An atheist argument for teaching religion in school

This video is of a short but fantastic lecture given at the famous TED lectures in California by Dan Dennett.   The lecture makes a compelling case why we atheists should support the teaching of religion in schools (with Dennett’s caveat, of course, that ALL religions are taught and that instruction be factually-based).

As a product of Ontario’s publicly-run Catholic education school system from kindergarten up until my first year of university, I do have to say that while I hated catechism class and found it terribly brainwashing, Dennett does make a very strong case.

Looking back, I can see that the one religion class of my entire pre-university schooling which I actually enjoyed was the one which was taught without bias and which was geared towards exactly what Dennett is talking about — all world religions.  This class helped lay the foundations for me to understand the ability of religion to manipulate society and opened my eyes to many issues and topics which still continue to influence my research.  And that was just one short class.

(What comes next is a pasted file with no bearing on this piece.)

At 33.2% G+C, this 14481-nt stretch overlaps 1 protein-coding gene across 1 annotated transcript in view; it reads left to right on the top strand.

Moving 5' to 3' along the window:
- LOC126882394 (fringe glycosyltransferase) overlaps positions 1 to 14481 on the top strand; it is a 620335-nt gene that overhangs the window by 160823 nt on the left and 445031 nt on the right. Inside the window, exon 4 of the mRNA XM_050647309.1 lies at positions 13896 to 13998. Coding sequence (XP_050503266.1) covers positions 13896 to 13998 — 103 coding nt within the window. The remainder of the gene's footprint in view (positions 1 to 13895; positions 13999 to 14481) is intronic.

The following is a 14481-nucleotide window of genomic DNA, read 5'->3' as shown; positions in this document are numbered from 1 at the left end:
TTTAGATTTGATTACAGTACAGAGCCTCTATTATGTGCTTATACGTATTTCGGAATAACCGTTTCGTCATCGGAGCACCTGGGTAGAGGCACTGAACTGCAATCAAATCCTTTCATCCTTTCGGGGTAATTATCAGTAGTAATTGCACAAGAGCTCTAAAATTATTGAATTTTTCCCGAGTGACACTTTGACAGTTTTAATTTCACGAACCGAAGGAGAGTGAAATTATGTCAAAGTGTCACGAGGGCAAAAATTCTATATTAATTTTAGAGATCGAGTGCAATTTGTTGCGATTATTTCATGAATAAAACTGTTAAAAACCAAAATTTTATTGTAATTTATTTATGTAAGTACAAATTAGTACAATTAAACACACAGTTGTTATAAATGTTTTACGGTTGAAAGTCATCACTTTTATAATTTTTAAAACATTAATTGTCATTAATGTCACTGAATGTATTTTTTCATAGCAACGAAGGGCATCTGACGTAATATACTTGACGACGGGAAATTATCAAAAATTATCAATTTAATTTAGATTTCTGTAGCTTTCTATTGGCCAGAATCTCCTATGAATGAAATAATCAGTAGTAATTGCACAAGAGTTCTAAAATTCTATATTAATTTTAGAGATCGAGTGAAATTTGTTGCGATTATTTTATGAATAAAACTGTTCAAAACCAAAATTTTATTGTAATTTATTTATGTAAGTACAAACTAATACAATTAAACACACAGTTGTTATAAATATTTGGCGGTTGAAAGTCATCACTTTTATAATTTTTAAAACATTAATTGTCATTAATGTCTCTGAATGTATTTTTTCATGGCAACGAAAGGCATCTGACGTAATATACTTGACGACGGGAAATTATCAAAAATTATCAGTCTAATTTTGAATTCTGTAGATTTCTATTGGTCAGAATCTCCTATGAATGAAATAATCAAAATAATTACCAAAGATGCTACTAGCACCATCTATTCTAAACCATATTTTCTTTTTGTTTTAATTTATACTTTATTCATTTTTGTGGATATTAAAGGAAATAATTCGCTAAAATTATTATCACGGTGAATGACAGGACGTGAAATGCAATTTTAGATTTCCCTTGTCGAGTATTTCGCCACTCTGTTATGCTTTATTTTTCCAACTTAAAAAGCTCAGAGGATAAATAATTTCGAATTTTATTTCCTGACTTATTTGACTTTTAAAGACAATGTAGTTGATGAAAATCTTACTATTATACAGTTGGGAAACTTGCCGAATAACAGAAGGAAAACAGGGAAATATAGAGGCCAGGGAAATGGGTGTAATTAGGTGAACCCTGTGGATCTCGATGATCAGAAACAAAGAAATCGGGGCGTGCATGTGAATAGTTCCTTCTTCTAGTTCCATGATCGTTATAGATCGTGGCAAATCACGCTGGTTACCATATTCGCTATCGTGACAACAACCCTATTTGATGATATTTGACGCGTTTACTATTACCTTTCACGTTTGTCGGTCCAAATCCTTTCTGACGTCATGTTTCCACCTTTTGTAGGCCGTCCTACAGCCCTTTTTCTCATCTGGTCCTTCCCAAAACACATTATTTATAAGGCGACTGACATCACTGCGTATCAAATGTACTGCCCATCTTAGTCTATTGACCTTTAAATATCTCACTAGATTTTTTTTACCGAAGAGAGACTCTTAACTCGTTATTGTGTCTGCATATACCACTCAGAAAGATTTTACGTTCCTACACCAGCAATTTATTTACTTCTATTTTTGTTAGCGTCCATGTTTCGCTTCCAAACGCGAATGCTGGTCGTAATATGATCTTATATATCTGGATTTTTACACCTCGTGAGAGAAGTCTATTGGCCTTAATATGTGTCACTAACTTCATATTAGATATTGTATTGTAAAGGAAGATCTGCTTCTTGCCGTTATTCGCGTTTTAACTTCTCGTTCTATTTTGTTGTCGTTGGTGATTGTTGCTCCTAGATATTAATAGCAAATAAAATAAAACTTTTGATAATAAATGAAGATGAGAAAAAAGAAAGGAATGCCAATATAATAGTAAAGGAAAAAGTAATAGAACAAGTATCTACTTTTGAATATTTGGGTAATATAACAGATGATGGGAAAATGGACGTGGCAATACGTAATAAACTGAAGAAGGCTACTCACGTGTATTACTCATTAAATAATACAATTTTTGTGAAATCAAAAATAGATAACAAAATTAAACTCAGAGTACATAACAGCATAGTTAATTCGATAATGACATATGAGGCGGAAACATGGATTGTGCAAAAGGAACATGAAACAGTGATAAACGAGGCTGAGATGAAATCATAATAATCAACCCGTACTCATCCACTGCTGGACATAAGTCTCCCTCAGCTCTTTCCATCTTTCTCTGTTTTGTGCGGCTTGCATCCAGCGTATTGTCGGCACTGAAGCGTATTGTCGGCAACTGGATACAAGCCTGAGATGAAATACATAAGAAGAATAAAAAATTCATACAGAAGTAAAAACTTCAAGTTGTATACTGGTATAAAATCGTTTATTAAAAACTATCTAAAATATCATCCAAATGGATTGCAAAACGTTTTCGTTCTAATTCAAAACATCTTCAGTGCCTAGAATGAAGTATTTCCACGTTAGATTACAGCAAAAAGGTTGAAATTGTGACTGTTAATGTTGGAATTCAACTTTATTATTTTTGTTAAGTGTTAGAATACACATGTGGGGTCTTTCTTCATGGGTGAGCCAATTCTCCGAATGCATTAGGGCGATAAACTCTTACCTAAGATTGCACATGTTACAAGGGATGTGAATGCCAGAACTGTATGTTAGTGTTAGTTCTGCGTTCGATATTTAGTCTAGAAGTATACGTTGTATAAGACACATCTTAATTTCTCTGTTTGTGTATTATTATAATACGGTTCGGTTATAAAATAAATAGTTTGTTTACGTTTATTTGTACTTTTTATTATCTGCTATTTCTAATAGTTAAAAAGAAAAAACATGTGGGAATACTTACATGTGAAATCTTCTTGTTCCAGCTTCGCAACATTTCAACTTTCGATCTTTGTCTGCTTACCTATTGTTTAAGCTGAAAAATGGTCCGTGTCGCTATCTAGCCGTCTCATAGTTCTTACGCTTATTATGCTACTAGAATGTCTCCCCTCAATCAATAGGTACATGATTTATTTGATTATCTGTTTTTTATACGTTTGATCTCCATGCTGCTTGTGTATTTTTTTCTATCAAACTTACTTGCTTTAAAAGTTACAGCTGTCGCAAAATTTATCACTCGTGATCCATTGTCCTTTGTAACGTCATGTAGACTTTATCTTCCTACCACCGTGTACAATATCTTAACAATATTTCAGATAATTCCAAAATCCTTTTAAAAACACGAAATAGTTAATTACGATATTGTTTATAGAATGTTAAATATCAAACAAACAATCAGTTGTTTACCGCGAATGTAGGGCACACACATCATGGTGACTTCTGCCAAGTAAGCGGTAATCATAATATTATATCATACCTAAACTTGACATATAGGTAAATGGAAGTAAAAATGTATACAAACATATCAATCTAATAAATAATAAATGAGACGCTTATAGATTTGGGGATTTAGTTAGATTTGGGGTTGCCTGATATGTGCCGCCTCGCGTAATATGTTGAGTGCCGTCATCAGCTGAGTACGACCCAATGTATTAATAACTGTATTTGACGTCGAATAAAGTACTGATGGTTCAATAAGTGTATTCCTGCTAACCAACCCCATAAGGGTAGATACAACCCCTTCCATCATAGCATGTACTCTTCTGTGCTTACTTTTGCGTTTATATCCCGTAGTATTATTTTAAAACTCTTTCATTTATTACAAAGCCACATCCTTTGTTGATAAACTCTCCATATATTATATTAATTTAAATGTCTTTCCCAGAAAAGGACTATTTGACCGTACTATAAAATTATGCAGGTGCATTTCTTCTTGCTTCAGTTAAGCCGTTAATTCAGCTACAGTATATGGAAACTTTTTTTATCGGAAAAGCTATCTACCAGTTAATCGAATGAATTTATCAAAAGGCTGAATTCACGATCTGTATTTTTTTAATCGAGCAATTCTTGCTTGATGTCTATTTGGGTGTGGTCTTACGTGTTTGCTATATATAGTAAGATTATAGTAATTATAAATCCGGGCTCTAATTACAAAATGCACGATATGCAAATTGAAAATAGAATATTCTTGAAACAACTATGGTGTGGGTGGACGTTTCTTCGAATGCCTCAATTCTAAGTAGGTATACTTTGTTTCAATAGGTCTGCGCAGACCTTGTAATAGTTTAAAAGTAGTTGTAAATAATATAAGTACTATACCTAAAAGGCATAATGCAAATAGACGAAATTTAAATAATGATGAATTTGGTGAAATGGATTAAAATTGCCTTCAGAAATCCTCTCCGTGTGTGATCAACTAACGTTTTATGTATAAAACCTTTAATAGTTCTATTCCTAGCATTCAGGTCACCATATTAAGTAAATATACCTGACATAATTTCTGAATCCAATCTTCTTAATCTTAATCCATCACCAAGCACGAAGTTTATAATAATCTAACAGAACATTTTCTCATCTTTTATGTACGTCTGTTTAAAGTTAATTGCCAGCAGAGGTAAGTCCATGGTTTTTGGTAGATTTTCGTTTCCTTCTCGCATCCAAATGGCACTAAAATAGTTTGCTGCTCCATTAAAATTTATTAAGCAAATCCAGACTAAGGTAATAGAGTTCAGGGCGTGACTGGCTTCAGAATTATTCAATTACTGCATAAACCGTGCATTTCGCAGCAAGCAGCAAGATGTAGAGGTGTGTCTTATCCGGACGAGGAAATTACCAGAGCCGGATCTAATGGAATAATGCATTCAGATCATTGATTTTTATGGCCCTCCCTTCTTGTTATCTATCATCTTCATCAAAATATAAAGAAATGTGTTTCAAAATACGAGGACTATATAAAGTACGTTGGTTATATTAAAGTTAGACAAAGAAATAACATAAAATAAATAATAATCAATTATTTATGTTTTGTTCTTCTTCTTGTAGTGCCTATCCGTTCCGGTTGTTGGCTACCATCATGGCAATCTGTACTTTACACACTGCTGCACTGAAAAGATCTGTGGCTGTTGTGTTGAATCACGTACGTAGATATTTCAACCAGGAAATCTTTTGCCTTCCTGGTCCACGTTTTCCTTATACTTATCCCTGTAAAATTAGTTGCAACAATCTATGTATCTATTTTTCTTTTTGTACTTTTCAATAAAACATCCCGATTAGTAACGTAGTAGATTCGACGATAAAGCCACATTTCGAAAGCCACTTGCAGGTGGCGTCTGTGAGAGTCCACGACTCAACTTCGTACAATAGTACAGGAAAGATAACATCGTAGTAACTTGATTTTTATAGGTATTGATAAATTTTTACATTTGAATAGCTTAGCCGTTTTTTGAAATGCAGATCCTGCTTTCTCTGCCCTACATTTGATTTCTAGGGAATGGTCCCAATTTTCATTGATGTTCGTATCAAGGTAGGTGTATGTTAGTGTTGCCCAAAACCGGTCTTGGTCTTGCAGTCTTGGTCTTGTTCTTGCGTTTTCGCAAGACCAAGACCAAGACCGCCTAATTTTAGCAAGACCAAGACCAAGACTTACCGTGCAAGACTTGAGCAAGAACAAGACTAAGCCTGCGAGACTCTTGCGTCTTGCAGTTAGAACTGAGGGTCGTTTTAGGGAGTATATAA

Maybe we athiests have been going about it all the wrong way?  Maybe we shouldn’t be trying to ban religion from the classroom, but should try instead merely to get away from the parochial cuius regio, eius religio by presenting a complete anthropological account of religion stripped of its dogma?







For Dan Dennett’s TED lecture, click here.





For the TED website with links to other very interesting lectures on Technology, Entertainment and/or Design, click here


19 Responses to “An atheist argument for teaching religion in school”

  1. 1 janfromthebruce 17 June, 2007 at 8:27 pm

    Ontario public school board association, since 2003, supports an one school system with both official languages, and the teaching jof a world religious history course.
    One school system should be pushed this provincial election. It would be more financially viable and promote mutual respect for others of different religions and cultural/ethnic backgrounds.

  2. 2 leansixsigma 18 June, 2007 at 12:05 am